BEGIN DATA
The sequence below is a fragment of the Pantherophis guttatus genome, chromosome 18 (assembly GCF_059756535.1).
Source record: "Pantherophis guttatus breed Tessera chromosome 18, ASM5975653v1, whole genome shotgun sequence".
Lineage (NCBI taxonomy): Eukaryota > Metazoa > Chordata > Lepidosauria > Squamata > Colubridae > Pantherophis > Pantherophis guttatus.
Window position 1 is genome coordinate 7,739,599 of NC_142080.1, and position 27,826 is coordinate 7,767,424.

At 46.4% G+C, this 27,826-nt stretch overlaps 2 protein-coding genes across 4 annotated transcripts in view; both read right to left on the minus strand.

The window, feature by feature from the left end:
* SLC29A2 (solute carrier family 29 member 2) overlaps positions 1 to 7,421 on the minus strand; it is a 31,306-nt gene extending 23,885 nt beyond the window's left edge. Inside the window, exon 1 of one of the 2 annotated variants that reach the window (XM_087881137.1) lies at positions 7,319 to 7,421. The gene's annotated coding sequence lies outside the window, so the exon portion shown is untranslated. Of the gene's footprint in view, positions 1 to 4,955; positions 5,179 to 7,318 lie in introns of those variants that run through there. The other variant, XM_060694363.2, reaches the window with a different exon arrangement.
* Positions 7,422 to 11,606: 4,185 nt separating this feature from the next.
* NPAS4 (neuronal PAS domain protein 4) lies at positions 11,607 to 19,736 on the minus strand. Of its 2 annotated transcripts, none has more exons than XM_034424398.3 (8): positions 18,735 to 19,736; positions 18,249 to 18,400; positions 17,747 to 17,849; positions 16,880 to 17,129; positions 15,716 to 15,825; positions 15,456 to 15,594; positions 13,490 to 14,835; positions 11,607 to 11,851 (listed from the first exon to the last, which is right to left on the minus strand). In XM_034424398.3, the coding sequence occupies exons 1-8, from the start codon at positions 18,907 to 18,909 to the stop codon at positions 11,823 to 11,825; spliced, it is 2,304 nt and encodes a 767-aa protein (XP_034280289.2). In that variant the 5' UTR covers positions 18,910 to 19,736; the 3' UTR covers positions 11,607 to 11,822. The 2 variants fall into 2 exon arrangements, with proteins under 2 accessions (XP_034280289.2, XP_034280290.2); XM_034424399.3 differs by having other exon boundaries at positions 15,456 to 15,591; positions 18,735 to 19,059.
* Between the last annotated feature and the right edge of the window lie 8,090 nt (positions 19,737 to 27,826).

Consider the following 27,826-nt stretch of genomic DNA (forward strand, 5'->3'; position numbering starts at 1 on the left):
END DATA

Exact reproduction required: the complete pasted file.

The sequence below is a fragment of the Pantherophis guttatus genome, chromosome 18 (assembly GCF_059756535.1).
Source record: "Pantherophis guttatus breed Tessera chromosome 18, ASM5975653v1, whole genome shotgun sequence".
Lineage (NCBI taxonomy): Eukaryota > Metazoa > Chordata > Lepidosauria > Squamata > Colubridae > Pantherophis > Pantherophis guttatus.
Window position 1 is genome coordinate 7,739,599 of NC_142080.1, and position 27,826 is coordinate 7,767,424.

At 46.4% G+C, this 27,826-nt stretch overlaps 2 protein-coding genes across 4 annotated transcripts in view; both read right to left on the minus strand.

The window, feature by feature from the left end:
* SLC29A2 (solute carrier family 29 member 2) overlaps positions 1 to 7,421 on the minus strand; it is a 31,306-nt gene extending 23,885 nt beyond the window's left edge. Inside the window, exon 1 of one of the 2 annotated variants that reach the window (XM_087881137.1) lies at positions 7,319 to 7,421. The gene's annotated coding sequence lies outside the window, so the exon portion shown is untranslated. Of the gene's footprint in view, positions 1 to 4,955; positions 5,179 to 7,318 lie in introns of those variants that run through there. The other variant, XM_060694363.2, reaches the window with a different exon arrangement.
* Positions 7,422 to 11,606: 4,185 nt separating this feature from the next.
* NPAS4 (neuronal PAS domain protein 4) lies at positions 11,607 to 19,736 on the minus strand. Of its 2 annotated transcripts, none has more exons than XM_034424398.3 (8): positions 18,735 to 19,736; positions 18,249 to 18,400; positions 17,747 to 17,849; positions 16,880 to 17,129; positions 15,716 to 15,825; positions 15,456 to 15,594; positions 13,490 to 14,835; positions 11,607 to 11,851 (listed from the first exon to the last, which is right to left on the minus strand). In XM_034424398.3, the coding sequence occupies exons 1-8, from the start codon at positions 18,907 to 18,909 to the stop codon at positions 11,823 to 11,825; spliced, it is 2,304 nt and encodes a 767-aa protein (XP_034280289.2). In that variant the 5' UTR covers positions 18,910 to 19,736; the 3' UTR covers positions 11,607 to 11,822. The 2 variants fall into 2 exon arrangements, with proteins under 2 accessions (XP_034280289.2, XP_034280290.2); XM_034424399.3 differs by having other exon boundaries at positions 15,456 to 15,591; positions 18,735 to 19,059.
* Between the last annotated feature and the right edge of the window lie 8,090 nt (positions 19,737 to 27,826).

Consider the following 27,826-nt stretch of genomic DNA (forward strand, 5'->3'; position numbering starts at 1 on the left):